2.  It is right for a saved person to ask for God’s forgiveness because this is an essential element to repentance.  The Bible makes it very clear that repentance is not something you do just at the beginning of your Christian life.  It is something that ought to mark all of your walk with God.  Jesus put it in terms of daily taking up your cross and following him.  But there is no repentance apart from contrition.  Unless we have poverty of spirit and mourn over our sins, we have no right to say that we have repented. 

The apostle John put it this way: “If we confess our sins, he is faithful and just to forgive us our sins, and to cleanse us from all unrighteousness” (1 Jn. 1:9).  This confession of sins is part of walking in the light and fellowship with Jesus Christ who cleanses us from all sin (v. 7).  Indeed, if we are not willing to confess our sins “we deceive ourselves, and the truth is not in us” (v. 8).  In other words, if we sin against God but use our justification in Christ as a reason not to humble ourselves before God and to repent of our sins, then we are deceiving ourselves.  That is, we are deceiving ourselves if we think we are having fellowship with God.  If we are not daily coming before the Lord and with brokenness over our own debt to God asking for his forgiveness, then we really know nothing of God’s forgiveness.

This is all to say that begging for God’s forgiveness is an inevitable consequence of being saved.  It is right to ask for forgiveness because this is part and parcel of what it means to daily repent of our sins.  You are not going to be growing in holiness if you are just rejoicing in your justification; you need to be coming to the throne of grace for mercy.  A justified man is going to keep coming back to the Father asking for the forgiveness of the sins that he commits every day.

3.  It is right for a saved person to ask for God’s forgiveness because in this act we are gladly forced to look anew to Jesus Christ as our only hope and help.  In the same way, it is right for us to ask for daily bread because in asking for daily bread we are reminded that God is sovereign over bread, and that he cares not only for our souls but for our bodies also.  When we petition for the Father’s forgiveness, we are reminded of the Gospel.  We are reminded that we don’t relate to God on a merit basis but on a grace basis.  We are reminded that our sins are purged, not because of a prayer that we pray but because Christ bore our sins in his own body on the cross (cf. 1 Pet. 2:24).  We are reminded that our hope for eternal life does not hinge upon our righteousness but upon the righteousness of Jesus Christ.  And we need to be reminded of this.  We need to be reminded of this not only because we need the assurance and the comfort that this affords but also because by constantly looking to Christ we become more like him and model his character to others.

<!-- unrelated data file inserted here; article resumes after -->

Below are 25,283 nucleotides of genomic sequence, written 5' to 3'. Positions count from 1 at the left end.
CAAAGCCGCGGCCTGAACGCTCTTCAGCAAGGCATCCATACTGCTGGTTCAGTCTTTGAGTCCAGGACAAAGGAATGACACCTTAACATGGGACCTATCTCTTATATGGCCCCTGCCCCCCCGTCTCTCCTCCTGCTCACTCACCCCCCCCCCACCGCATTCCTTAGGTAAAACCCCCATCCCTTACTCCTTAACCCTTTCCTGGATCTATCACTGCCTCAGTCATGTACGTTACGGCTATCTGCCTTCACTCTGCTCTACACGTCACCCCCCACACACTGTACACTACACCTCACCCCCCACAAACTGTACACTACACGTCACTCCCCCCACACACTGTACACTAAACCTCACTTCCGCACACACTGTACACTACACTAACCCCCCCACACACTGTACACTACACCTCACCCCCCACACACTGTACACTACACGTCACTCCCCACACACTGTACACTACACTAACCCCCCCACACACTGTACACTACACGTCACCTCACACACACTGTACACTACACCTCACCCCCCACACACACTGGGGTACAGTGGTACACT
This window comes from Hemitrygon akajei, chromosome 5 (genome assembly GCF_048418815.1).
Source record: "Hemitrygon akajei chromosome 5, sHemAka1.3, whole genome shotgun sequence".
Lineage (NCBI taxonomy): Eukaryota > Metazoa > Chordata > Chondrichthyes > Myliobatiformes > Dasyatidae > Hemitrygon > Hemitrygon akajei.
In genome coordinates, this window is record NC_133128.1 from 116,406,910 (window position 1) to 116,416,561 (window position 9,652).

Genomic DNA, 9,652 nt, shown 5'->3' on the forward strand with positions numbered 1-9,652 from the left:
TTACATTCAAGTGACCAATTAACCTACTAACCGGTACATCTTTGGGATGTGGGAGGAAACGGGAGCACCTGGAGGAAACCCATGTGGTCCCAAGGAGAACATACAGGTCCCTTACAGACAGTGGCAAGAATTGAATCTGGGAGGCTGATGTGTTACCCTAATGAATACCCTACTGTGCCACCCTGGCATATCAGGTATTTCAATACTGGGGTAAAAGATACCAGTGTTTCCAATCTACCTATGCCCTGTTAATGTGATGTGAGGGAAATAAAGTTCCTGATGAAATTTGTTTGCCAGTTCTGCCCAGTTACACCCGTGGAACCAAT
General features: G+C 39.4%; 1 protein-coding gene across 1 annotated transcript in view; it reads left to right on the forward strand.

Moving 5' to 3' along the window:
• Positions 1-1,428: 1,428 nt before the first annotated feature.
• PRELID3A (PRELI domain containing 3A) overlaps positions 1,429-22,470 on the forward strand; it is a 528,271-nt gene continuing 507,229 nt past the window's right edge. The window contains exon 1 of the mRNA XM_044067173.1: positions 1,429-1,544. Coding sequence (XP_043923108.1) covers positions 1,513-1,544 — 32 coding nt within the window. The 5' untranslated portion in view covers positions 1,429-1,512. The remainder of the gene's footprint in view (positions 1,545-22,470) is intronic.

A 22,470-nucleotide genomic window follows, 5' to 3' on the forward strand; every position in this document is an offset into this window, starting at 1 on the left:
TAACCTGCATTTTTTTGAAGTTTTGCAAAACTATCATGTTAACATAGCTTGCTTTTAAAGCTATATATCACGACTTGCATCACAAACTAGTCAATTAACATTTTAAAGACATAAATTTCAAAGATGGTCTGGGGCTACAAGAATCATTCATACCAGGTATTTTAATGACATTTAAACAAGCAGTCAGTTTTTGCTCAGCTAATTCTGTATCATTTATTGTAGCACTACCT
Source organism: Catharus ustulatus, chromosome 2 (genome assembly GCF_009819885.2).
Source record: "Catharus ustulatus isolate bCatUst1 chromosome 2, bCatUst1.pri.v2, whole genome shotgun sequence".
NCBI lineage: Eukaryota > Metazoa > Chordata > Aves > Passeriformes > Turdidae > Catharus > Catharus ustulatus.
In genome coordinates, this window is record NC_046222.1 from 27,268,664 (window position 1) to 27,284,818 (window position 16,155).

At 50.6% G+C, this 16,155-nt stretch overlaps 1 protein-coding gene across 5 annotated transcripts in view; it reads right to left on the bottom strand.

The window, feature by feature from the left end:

So what then are we asking for?  If we are not looking to be justified again, for what are we praying when we ask God to forgive our sins?

First of all, we are asking that God shine the light of his fellowship upon us.  This goes back to 1 John 1.  There, John writes that he wants his audience to have fellowship with God.  The only way for this to happen is to walk in the light, and this includes not only doing what is right but also confessing our sins and looking to Christ.  Sin still separates us from the Father in the sense of fellowship.  A holy God will not comfort his people in their sins. 

Fellowship with God is something a child of God wants and must have.  If you do not care about your relationship with God, then it is probable that you do not have one.  God’s people want to walk with God, want his fellowship: “How lovely is your dwelling place, O LORD of hosts!  My soul longs, yes, faints for the courts of the LORD; my heart and my flesh sing for joy to the living God” (Ps. 84:1-2). 

The second thing we are asking is that God remove his hand of discipline from us.  God loves us, and as a loving Father he disciplines his children (Heb. 12:5-11).  This is not a bad thing, because God’s discipline often is that which brings us to repentance.  This is what happened to King David: “When I kept silent, my bones wasted away through my groaning all day long.  For day and night your hand was heavy upon me; my strength was dried up as by the heat of summer.  I acknowledged my sin to you, and I did not cover my iniquity; I said, ‘I will confess my transgressions to the LORD,’ and you forgave the iniquity of my sin.  Therefore let everyone who is godly offer prayer to you at a time when you may be found” (Ps. 32:3-6).  David was silent about his sin until God’s hand of discipline came upon him.  Then when he came and asked forgiveness, God granted his request, withdrew his hand of discipline and restored the fellowship that David had with him.

But our Lord does not stop with “forgive us our debts;” he goes on to add, “as we forgive our debtors.”  How is this connected to the previous request?  As Thomas Watson points out in his exposition of the Lord’s Prayer, the word as does not suggest equality but imitation.  We are not asking God to forgive us in the same way we forgive others, but we are asking God to forgive us as we imitate him in forgiving others.